Holidays, even the most uncomplicated ones, are hard. Perhaps I'm only speaking for myself because most everyone I meet seems to love the hustle, bustle and often consternation associated with huge family dinners, trying to make everyone comfortable and happy and purchasing gifts or tokens of affection that won't immediately be returned for something else. I know most of you are thinking about Christmas, birthdays, Halloween, Valentine's Day and Easter, but we've had three very important ones the past month that have made me realize how pathetically sad my own life has become--Mother's Day, Memorial Day and Father's Day.
These special days bring little besides a huge lump to my heart and tears that can't be stopped from sliding down my cheeks at the most inopportune moments. Remembrances from the past bring to the foreground once again all I've missed by not being part of a family that was encouraged to spend time together and keep in touch once we had gone our separate ways. I suppose my latest bout of melancholia started on Friday when one of the men I work with told me that he and his wife were heading to Idaho again. They'd been there over Memorial Day to decorate graves and talk about good times from their childhood with siblings and friends. This time they were simply going to play board games and enjoy being together.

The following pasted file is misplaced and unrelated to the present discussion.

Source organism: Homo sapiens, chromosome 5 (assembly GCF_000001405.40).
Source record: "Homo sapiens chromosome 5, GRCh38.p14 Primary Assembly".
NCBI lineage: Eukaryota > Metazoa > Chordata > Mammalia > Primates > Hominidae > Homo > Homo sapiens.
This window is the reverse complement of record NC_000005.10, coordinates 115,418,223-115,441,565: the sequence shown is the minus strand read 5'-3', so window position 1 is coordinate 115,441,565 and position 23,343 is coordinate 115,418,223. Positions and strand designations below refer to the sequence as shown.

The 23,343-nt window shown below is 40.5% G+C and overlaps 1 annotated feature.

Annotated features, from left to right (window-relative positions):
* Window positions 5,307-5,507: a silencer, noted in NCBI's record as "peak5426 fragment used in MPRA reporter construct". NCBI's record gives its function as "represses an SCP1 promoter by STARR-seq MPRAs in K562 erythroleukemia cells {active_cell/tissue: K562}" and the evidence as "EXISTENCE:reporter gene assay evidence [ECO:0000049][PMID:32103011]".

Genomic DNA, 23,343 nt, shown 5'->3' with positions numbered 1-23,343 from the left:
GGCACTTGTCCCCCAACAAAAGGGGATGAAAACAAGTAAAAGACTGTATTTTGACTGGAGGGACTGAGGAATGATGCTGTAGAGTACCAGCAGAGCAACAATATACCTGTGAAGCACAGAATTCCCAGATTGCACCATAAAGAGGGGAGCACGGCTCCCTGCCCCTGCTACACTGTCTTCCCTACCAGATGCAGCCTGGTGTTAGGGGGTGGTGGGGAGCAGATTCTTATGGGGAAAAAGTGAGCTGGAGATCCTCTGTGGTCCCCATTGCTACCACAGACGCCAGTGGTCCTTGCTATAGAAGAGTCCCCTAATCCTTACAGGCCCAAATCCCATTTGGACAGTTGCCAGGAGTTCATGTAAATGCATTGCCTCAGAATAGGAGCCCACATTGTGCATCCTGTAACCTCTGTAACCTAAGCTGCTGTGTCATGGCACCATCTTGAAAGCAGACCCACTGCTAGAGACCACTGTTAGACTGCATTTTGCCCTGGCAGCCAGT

I haven't seen two of my siblings for nearly twenty years. Perhaps they would have come for my brother's memorial service if it hadn't been during Covid when flights were almost impossible to get and large gatherings were prohibited. I remember that time vividly because my brother's daughter from South Carolina drove all the way with her family so she could give her father's life history in a thirty minutes service on a cold and blustery November day at the cemetery a quarter of a mile away from the home daddy had built for us. Sandon died the day after Thanksgiving alone in his room at the nursing home from a sudden heart attack.
He had been badly burned a few years earlier when he fell into a fire pit while at a party and couldn't get out. The people he was with waited until they thought he wouldn't survive before throwing him in the back of his van and leaving it outside the emergency rooms doors at the local hospital. He was so badly burned and swollen that it took three days for him to be identified and transferred to the burn unit at the University of Utah. When I first saw him his head was swollen to twice its normal size and he was hardly recognizable. But he grasp my hand and despite my reluctance to be where I was watching him suffer I couldn't bring myself to leave the room as more dead skin was pulled from his body and he was given further burn treatments. I loved him dearly and had watched over him as best I could throughout his life because I have never gotten over being blamed for the accident that left him with lifelong mental and physical disabilities.